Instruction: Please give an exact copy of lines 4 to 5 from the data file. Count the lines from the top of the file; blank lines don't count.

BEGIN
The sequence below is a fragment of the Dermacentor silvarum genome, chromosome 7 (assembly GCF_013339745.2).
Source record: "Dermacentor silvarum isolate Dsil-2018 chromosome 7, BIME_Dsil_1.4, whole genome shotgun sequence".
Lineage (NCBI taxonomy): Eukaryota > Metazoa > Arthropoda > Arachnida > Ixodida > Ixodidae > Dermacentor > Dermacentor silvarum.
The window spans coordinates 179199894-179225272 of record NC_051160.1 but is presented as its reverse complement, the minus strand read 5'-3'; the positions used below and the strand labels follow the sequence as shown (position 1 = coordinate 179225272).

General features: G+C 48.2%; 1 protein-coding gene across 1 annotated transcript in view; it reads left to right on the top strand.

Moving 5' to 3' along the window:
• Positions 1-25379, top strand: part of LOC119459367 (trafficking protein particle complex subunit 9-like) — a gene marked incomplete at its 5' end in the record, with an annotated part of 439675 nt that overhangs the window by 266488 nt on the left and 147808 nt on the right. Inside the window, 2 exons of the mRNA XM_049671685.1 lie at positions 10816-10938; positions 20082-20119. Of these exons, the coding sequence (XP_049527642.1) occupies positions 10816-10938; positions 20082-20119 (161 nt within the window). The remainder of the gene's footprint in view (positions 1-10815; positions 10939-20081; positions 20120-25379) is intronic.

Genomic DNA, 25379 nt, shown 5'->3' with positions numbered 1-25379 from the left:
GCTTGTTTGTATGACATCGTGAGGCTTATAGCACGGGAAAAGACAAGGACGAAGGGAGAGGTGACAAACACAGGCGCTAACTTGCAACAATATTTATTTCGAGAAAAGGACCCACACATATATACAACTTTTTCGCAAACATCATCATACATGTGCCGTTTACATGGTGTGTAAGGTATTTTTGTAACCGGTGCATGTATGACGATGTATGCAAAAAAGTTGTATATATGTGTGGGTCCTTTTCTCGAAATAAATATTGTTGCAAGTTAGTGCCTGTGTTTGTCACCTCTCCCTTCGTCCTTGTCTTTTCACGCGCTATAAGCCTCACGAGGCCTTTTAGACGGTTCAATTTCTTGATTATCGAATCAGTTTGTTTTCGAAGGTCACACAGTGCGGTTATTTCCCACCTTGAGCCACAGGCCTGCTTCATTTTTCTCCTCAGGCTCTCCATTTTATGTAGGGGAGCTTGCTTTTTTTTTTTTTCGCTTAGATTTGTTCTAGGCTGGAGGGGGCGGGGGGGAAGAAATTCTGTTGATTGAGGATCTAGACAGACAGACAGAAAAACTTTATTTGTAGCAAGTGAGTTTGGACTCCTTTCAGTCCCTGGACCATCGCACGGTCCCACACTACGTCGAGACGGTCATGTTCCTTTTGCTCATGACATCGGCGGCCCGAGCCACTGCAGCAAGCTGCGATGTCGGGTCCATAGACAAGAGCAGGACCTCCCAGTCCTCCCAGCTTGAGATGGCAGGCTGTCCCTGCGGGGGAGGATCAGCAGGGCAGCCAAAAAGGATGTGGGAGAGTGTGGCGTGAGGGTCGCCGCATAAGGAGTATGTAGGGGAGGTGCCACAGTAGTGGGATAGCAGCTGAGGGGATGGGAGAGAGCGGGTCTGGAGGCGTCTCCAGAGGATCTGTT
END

The window spans coordinates 179199894-179225272 of record NC_051160.1 but is presented as its reverse complement, the minus strand read 5'-3'; the positions used below and the strand labels follow the sequence as shown (position 1 = coordinate 179225272).

General features: G+C 48.2%; 1 protein-coding gene across 1 annotated transcript in view; it reads left to right on the top strand.